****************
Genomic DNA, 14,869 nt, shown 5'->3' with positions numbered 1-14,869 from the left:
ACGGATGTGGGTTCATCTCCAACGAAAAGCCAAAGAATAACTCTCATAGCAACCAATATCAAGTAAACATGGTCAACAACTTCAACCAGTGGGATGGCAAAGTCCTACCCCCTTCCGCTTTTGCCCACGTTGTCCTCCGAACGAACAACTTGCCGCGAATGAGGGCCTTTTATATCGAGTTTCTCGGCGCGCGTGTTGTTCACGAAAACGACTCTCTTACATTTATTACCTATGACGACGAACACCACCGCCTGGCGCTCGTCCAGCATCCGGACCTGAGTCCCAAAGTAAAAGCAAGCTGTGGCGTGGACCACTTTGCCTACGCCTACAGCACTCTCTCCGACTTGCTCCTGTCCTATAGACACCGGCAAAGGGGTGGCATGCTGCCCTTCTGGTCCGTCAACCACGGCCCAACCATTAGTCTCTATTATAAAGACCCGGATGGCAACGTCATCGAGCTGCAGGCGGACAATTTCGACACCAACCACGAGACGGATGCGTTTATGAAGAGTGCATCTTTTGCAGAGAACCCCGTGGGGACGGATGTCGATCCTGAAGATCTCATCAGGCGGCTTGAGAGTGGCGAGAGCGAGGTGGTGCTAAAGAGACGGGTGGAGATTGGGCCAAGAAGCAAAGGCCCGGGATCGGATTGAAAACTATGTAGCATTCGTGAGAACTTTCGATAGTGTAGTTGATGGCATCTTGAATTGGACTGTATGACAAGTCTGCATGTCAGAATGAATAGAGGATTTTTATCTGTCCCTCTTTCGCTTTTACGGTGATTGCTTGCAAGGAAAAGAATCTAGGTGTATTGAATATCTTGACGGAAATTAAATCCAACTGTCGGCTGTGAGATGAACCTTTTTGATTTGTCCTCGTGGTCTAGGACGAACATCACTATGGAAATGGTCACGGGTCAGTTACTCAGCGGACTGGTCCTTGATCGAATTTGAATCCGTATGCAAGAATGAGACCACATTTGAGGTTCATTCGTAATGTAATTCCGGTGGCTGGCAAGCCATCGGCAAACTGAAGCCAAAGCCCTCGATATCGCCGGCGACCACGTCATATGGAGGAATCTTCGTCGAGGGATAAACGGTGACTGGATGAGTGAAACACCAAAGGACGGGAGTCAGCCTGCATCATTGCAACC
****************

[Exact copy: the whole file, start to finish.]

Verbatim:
Genomic DNA, 14,869 nt, shown 5'->3' with positions numbered 1-14,869 from the left:
ACGGATGTGGGTTCATCTCCAACGAAAAGCCAAAGAATAACTCTCATAGCAACCAATATCAAGTAAACATGGTCAACAACTTCAACCAGTGGGATGGCAAAGTCCTACCCCCTTCCGCTTTTGCCCACGTTGTCCTCCGAACGAACAACTTGCCGCGAATGAGGGCCTTTTATATCGAGTTTCTCGGCGCGCGTGTTGTTCACGAAAACGACTCTCTTACATTTATTACCTATGACGACGAACACCACCGCCTGGCGCTCGTCCAGCATCCGGACCTGAGTCCCAAAGTAAAAGCAAGCTGTGGCGTGGACCACTTTGCCTACGCCTACAGCACTCTCTCCGACTTGCTCCTGTCCTATAGACACCGGCAAAGGGGTGGCATGCTGCCCTTCTGGTCCGTCAACCACGGCCCAACCATTAGTCTCTATTATAAAGACCCGGATGGCAACGTCATCGAGCTGCAGGCGGACAATTTCGACACCAACCACGAGACGGATGCGTTTATGAAGAGTGCATCTTTTGCAGAGAACCCCGTGGGGACGGATGTCGATCCTGAAGATCTCATCAGGCGGCTTGAGAGTGGCGAGAGCGAGGTGGTGCTAAAGAGACGGGTGGAGATTGGGCCAAGAAGCAAAGGCCCGGGATCGGATTGAAAACTATGTAGCATTCGTGAGAACTTTCGATAGTGTAGTTGATGGCATCTTGAATTGGACTGTATGACAAGTCTGCATGTCAGAATGAATAGAGGATTTTTATCTGTCCCTCTTTCGCTTTTACGGTGATTGCTTGCAAGGAAAAGAATCTAGGTGTATTGAATATCTTGACGGAAATTAAATCCAACTGTCGGCTGTGAGATGAACCTTTTTGATTTGTCCTCGTGGTCTAGGACGAACATCACTATGGAAATGGTCACGGGTCAGTTACTCAGCGGACTGGTCCTTGATCGAATTTGAATCCGTATGCAAGAATGAGACCACATTTGAGGTTCATTCGTAATGTAATTCCGGTGGCTGGCAAGCCATCGGCAAACTGAAGCCAAAGCCCTCGATATCGCCGGCGACCACGTCATATGGAGGAATCTTCGTCGAGGGATAAACGGTGACTGGATGAGTGAAACACCAAAGGACGGGAGTCAGCCTGCATCATTGCAACC